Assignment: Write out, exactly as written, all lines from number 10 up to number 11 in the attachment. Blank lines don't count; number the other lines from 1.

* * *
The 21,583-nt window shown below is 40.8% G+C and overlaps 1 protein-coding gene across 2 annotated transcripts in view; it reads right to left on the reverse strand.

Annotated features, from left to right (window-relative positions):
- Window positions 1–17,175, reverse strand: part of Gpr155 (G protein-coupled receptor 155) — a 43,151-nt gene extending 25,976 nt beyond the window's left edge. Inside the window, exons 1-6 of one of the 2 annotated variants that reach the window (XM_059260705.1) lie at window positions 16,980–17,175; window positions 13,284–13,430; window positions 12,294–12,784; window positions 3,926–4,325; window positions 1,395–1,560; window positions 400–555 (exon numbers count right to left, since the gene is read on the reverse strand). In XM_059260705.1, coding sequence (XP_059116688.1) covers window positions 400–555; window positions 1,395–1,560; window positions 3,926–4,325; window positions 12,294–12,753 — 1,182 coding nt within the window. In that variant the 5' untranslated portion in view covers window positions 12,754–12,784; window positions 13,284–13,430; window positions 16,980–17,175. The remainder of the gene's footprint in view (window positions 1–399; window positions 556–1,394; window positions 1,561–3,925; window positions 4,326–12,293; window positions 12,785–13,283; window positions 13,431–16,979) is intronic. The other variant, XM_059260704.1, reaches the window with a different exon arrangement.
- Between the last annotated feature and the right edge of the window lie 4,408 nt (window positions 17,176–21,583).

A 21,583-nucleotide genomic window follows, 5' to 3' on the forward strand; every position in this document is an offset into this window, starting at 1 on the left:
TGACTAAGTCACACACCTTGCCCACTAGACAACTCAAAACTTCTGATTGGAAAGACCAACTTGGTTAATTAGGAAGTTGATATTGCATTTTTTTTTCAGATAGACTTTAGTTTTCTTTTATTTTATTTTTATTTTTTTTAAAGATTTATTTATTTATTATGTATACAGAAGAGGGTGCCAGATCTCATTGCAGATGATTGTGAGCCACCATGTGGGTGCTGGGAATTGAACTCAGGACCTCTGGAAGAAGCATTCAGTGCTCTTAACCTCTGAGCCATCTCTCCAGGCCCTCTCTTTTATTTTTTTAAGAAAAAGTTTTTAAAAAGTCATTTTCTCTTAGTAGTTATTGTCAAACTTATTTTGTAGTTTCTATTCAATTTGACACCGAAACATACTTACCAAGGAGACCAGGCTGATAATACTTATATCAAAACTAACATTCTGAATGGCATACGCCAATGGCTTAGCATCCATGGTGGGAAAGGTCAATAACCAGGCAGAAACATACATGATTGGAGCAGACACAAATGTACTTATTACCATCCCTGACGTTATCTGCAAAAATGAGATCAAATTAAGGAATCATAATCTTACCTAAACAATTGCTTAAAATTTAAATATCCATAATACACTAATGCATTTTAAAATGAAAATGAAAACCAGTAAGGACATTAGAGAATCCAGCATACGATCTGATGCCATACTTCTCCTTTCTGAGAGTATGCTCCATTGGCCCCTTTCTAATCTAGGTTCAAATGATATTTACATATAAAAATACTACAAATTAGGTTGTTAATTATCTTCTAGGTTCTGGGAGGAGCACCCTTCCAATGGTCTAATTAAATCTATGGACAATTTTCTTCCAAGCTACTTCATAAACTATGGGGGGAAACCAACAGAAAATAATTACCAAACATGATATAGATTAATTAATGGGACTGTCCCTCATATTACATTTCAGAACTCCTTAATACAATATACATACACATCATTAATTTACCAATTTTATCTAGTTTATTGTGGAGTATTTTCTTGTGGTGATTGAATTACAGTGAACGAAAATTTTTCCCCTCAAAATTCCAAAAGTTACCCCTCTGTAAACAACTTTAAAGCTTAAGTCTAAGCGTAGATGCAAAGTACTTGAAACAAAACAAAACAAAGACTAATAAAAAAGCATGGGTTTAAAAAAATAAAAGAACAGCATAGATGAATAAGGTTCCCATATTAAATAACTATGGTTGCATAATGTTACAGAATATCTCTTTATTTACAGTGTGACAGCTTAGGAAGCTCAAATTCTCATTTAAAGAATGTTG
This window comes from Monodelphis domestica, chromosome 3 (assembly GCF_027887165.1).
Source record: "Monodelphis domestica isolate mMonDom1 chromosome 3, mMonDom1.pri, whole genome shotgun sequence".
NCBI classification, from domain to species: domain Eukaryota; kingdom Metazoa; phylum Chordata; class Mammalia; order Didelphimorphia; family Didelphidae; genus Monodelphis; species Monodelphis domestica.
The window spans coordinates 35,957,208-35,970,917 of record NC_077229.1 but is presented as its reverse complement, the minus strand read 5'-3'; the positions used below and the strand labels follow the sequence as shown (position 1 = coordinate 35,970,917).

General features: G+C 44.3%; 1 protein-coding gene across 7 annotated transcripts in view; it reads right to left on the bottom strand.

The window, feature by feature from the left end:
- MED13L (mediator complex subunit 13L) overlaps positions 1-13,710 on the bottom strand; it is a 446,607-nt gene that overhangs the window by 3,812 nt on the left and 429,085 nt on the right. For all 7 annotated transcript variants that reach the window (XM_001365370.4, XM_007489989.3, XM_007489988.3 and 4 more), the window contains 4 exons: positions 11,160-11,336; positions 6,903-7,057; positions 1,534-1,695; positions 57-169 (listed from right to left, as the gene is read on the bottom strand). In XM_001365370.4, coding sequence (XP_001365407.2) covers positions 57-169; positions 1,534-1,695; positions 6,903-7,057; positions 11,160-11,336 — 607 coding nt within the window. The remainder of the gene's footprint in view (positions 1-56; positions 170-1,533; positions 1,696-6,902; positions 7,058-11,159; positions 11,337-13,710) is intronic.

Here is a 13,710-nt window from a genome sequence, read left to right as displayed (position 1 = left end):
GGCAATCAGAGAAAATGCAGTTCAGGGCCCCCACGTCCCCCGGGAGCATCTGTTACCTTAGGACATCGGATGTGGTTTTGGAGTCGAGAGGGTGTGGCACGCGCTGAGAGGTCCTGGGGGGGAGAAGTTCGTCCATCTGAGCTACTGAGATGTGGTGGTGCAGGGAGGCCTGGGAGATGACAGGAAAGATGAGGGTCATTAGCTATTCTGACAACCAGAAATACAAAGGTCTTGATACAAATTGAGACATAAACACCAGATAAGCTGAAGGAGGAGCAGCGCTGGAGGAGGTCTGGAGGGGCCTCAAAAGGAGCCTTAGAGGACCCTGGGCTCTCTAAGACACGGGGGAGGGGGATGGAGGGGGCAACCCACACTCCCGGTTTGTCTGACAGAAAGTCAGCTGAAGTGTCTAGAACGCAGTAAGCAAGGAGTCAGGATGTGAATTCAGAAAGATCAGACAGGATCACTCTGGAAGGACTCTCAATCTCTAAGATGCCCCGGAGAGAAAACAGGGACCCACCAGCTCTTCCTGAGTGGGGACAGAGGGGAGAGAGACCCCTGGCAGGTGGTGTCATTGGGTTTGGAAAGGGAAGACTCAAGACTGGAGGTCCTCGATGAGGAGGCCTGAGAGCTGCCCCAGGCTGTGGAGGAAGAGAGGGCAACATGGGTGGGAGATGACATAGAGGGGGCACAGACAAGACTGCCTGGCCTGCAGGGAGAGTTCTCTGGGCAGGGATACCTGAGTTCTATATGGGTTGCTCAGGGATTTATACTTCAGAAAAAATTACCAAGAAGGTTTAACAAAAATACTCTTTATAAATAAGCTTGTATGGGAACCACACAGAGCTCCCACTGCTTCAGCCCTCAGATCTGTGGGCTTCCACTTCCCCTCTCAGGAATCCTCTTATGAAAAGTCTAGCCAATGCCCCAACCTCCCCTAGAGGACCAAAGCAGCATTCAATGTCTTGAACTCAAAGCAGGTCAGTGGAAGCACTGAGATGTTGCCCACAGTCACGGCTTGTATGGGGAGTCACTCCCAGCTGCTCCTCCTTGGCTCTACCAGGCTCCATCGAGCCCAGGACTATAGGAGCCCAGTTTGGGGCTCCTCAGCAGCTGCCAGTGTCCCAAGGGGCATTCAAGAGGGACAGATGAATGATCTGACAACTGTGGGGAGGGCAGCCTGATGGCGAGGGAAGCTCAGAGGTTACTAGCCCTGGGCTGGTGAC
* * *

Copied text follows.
The window spans coordinates 35,957,208-35,970,917 of record NC_077229.1 but is presented as its reverse complement, the minus strand read 5'-3'; the positions used below and the strand labels follow the sequence as shown (position 1 = coordinate 35,970,917).

General features: G+C 44.3%; 1 protein-coding gene across 7 annotated transcripts in view; it reads right to left on the bottom strand.